The Rape Of 12 Year Old Zain Qureshi From Multan Has Exposed, Yet Again, The Need For Attention To Male Victims Of Sexual Violence

By Umme Hani | 1 Sep, 2020

The rape of young Zain Qureshi demands action toward serious rehabilitation of our society

Zain Qureshi, a mere 12-year-old boy, was raped in Multan on August 31. Three unknown men allegedly cajoled the boy into accompanying them to the market where they viciously planned to rape him. Various accounts allegedly state that Zain was raped by one of these men, but his resistance to the second attempt got him shot in the bottom.

Zain was rushed to Nishtar Hospital where he underwent a five-hour surgical operation and, thankfully, survived! It has also been reportedly pronounced that two men involved in the Zain Qureshi rape case have been taken into custody, whereas one is still on the run.

 

The rape of young Zain Qureshi exposes, yet again, the need for proper framework to ensure prevention of sexual violence in our country

 

People have been demanding justice for the rape of Zain Qureshi, saying that this is a health and human rights issue in Pakistan

 

However, this incident reveals a deeper need for our society to understand sexual violence and not just carry out arrests and hangings just to appease the angry masses

Unsurprisingly, rape in Pakistan often relates to the use of force to ‘carry off’ women. It’s utterly unfortunate how male victims of rape and sexual assault show reluctance to break their silence for fear of stigmatization.

child-sex-abuse-2
Source: indiatimes.com

The contemporary social norms continue to perpetuate or, in fact, reinforce sexual violence against men, and discourage them from seeking help and justice. Why is this country still not ready to challenge the perpetuation and plausibility of male-on-male and, more seemingly improbable, female-on-male sexual assaults? A thorough analysis of Pakistani society reveals that male rape is a recurring, yet latent phenomenon.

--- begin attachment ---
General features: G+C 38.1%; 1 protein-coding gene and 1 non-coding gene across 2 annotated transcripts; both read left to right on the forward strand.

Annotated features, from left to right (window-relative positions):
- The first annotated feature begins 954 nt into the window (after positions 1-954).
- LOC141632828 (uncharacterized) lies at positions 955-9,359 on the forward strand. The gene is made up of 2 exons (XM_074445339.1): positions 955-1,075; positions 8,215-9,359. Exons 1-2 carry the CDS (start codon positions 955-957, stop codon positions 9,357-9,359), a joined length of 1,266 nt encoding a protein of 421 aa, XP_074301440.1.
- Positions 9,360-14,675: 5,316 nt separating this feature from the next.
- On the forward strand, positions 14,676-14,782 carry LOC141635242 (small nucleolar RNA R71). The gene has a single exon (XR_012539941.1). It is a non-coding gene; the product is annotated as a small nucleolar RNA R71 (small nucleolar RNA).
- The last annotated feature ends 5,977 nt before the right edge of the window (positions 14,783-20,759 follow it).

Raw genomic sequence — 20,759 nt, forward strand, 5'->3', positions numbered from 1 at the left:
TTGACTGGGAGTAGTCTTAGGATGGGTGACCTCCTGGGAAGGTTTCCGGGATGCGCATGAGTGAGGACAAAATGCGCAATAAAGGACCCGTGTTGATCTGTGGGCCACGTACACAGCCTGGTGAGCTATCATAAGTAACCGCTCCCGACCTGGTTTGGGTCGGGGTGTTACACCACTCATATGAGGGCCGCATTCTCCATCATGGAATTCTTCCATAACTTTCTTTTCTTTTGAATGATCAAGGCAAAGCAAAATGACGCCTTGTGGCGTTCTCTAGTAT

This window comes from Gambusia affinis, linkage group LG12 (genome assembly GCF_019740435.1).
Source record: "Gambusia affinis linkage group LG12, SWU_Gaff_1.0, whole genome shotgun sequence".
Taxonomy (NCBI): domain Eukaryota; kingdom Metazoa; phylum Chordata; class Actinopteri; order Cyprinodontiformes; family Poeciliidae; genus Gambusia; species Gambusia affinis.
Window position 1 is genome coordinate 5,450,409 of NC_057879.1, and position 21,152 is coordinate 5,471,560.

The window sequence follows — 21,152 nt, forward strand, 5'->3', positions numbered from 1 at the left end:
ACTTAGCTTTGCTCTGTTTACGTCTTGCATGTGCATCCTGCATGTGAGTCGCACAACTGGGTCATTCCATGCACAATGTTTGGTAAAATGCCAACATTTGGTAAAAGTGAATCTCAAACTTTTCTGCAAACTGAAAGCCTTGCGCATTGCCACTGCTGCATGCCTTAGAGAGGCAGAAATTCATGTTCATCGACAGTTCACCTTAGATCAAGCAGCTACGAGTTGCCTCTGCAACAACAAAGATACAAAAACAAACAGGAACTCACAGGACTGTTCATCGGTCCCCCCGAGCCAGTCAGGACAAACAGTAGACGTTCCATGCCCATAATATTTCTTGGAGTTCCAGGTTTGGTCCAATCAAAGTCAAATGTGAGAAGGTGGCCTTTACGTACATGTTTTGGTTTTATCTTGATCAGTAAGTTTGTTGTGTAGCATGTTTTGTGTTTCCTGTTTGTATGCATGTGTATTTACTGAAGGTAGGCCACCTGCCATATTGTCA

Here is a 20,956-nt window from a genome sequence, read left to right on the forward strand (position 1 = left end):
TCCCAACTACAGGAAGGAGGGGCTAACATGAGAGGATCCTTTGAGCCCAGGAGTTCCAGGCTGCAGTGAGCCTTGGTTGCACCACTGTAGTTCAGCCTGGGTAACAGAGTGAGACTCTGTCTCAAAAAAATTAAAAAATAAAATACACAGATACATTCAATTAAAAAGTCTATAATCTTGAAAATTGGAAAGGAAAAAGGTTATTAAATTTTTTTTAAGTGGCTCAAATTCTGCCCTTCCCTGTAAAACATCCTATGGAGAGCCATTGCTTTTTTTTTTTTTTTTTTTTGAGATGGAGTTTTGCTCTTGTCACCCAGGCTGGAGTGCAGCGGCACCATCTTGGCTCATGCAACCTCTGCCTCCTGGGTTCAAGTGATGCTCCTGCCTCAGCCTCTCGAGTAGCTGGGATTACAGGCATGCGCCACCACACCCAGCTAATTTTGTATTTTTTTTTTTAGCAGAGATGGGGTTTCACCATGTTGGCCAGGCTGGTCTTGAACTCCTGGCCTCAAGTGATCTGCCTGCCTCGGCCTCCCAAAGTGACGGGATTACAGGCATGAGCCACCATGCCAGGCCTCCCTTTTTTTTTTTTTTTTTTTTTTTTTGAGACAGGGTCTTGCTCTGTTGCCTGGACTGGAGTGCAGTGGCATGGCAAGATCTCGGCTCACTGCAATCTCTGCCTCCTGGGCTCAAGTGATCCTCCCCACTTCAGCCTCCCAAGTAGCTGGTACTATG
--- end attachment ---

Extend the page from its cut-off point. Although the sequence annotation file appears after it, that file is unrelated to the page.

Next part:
Male rape is NOT a myth and the rape of young Zain Qureshi just reinforces that

“Men can never fall victim to sexual abuse” – Without a doubt, our society is conditioned to swallow this barbaric assumption hook, line, and sinker. There is no denying the fact that men muster up immense courage to divulge their rape stories to the community for fear of falling into contempt.

The ‘male perpetrator and female victim’ primitive mindset neglects the issue of male rape. Consequently, the existing laws of our patriarchal society continue to remain silent on the issue in question. Typically, the preconceived notion of gender and masculinity has positioned men as sexually impenetrable and dominant beings who are capable of rape, and not capable of being victims of rape. Thus, this four-letter word remains a taboo subject in our society, not kept a record of or openly discussed.

Source: irishhealth.com

Section 375 of Pakistani Penal Code (1860), which criminalizes rape, fails to recognize men as possible rape victims.

Given that, according to this law, penile penetration is what constitutes rape, the code explicitly states that the only victims of rape are ‘women,’ with men ALWAYS being the ‘perpetrators’ of this egregious crime. The dearth of statistical data on both, the unreported and reported cases of male sexual assault is par for the course with such bigoted, archaic law.

Despite the scarcity of relevant data on male rape and sexual assault, a report revealed that 1,368 Pakistani boys had survived sexual exploitation just in 2017.

Unquestionably, recognizing the fact that sexual abuse and assault are crimes of power, and not sex is of the utmost significance.

Jamshed Mehmood, popularly known as Jami, a celebrated Pakistani filmmaker, broke his 13-year-long silence in October 2019, accusing Hameed Haroon, the CEO of Dawn of allegedly raping him. Indeed, this alleged rape case puts forth how indispensable it is to initiate conversations about male sexual exploitation and break the taboo.

The modification of existing rape laws in the Pakistani Penal Code is the first step towards breaking the silence. How can you assume that men and children are safe in Pakistan? We reside in a society that does not even bestow mercy on kittens. Think about it.

 

My Husband Is A Rape Survivor And Here’s Why I Still Chose To Marry Him

 

We Talked To Male Victims Of Harassment And Sexual Abuse. Here’s What They Had To Say

 


Cover image: @meRizwanQureshi via Twitter / pknama.com

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